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    原作者: Wan-Tsu Wendy Chang, 發布日期:2015-12-07

    Title: Magnesium, another failed neuroprotectant?
    Author: Wan-Tsu Wendy Chang
    作者:Wan-Tsu Wendy Chang
    翻譯:江利冰 校對:肖鋒

    Stroke is a leading cause of adult disability and the second leading cause of death worldwide. Currently available therapies for acute ischemic stroke are based on restoring perfusion to the ischemic penumbra. However, they are only moderately effective.

    A series of pathological cascades leading to neuronal death are triggered in acute ischemia. Thus it may be logical to suggest that if one can interrupt the propagation of these cascades, perhaps part of the brain tissue can be protected and salvaged.

    Magnesium has been shown in various animal models to have pluripotent neuroprotective properties. It is also widely available, simple to administer, and has a favorable risk profile. A prior study of magnesium in acute ischemic stroke (IMAGES) did not show a benefit when the agent was administered a median 7.4 hours after symptom onset. However, a subgroup of patients treated within 3 hours of symptom onset showed possible benefit.

    The Field Administration of Stroke Therapy - Magnesium (FAST-MAG) trial, funded by the NIH, looked at magnesium administered within 2 hours after symptom onset on the degree of disability at 90 days after stroke as measured by the modified Rankin scale.
    • A total of 1700 patients were included in the study.
    • 該研究共納入了1700例患者。
    • 73.3% of patients had a final diagnosis of ischemic stroke, compared with 22.8% with intracranial hemorrhage and 3.9% with stroke-mimicking condition.
    • 73.3%患者最終診斷為缺血性中風,22.8%的患者存在顱內出血,3.9%的患者為類中風情況。
    • Of the patients with ischemic stroke, 52.4% were treated with tPA.
    • 對于缺血性中風的患者,52.4%的患者接受了組織纖溶酶原激活劑的治療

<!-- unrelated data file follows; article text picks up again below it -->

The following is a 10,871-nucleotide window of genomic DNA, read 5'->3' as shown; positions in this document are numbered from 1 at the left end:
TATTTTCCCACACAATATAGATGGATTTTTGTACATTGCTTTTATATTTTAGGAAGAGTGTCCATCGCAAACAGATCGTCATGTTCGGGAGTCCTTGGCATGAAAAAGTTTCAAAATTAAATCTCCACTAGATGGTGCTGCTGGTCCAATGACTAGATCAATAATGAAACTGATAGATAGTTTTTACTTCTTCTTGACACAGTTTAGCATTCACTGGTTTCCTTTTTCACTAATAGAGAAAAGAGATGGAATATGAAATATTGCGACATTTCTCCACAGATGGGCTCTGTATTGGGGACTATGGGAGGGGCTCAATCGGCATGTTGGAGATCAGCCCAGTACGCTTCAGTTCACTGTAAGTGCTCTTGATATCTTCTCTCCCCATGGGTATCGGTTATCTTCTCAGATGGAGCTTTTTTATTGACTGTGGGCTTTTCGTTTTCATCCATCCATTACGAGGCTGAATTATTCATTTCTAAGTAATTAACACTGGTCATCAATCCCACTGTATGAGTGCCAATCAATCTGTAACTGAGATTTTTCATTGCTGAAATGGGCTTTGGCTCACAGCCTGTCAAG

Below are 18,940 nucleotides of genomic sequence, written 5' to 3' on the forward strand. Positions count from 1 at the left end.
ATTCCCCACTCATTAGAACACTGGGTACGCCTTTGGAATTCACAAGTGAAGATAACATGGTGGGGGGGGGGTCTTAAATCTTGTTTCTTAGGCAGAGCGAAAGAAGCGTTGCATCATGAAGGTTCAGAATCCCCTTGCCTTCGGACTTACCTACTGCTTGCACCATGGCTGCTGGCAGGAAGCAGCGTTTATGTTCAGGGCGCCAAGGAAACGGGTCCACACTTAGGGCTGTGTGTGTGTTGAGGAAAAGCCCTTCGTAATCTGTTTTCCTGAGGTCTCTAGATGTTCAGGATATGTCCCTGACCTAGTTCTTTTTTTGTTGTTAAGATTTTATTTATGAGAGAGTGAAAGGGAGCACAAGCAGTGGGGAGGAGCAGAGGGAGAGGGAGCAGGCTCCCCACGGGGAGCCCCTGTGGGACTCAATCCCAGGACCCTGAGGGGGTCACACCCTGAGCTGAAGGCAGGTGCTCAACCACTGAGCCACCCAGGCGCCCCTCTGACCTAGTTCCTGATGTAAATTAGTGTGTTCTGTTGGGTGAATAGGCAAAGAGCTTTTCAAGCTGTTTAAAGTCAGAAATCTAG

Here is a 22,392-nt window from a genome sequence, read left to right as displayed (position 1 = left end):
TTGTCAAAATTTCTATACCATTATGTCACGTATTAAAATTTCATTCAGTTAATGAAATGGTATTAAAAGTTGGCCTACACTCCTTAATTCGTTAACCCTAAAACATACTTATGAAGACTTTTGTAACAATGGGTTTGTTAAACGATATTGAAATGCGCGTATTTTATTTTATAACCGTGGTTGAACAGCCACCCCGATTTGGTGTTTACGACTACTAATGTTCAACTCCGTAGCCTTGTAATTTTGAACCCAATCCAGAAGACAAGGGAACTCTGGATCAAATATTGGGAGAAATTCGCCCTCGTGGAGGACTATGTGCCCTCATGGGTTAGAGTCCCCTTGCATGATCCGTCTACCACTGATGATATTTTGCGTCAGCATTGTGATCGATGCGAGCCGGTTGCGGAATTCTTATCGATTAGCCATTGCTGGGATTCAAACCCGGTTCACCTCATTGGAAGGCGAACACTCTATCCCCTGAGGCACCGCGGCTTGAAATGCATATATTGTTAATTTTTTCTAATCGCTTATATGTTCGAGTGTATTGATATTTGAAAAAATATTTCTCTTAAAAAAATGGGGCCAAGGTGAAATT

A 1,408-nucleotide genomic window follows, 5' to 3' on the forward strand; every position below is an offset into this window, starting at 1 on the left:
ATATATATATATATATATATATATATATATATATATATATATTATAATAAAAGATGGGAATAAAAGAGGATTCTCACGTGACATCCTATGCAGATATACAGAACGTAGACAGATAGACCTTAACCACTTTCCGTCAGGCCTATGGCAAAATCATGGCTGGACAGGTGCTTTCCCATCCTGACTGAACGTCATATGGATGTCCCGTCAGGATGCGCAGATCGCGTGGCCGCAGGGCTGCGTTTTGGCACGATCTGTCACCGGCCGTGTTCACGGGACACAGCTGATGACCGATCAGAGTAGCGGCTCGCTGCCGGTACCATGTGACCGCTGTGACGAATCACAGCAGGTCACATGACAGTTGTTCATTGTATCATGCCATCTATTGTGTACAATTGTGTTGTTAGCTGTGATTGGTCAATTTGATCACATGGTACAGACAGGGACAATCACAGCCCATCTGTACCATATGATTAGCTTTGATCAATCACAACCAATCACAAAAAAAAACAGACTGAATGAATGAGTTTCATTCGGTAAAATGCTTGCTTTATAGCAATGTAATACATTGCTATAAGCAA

Magnesium was not found to have any benefit in functional outcome at 90 days.

    This study was unique in several ways:

    It examined the use of a neuroprotective agent in the hyperacute window of 2 hours, as a common criticism of prior neuroprotective studies is that those agents may not have been administered within the optimal therapeutic window
    Administration of the neuroprotective agent began in the prehospital setting. Logistically, this was done with a pre-randomized study kit containing the initial bolus dose to be administered by EMS and the maintenance dose to be given to the receiving hospital for administration in the ED.
    Despite the short window for enrollment and drug administration, patients were screened using a previously validated prehospital stroke scale and 98.7% of patients were enrolled after explicit written informed consent from the patient or a legally authorized representative.

    However, despite this study being very well executed, demonstrating the feasibility of conducting a phase 3 trial with targeted intervention within the hyperacute window, it is another neuroprotective agent that failed to translate from the laboratory bench to the clinical realm.
    Potential explanations for the discrepancies between preclinical and clinical outcomes of neuroprotective agents thus far include discrepancies on outcome measures, functional assessments, pre-morbid conditions, therapeutic windows, and drug-dosing schedules between animal studies and clinical trials.

    Take Home Point: Magnesium does not have any clear benefit in acute ischemic stroke at this time.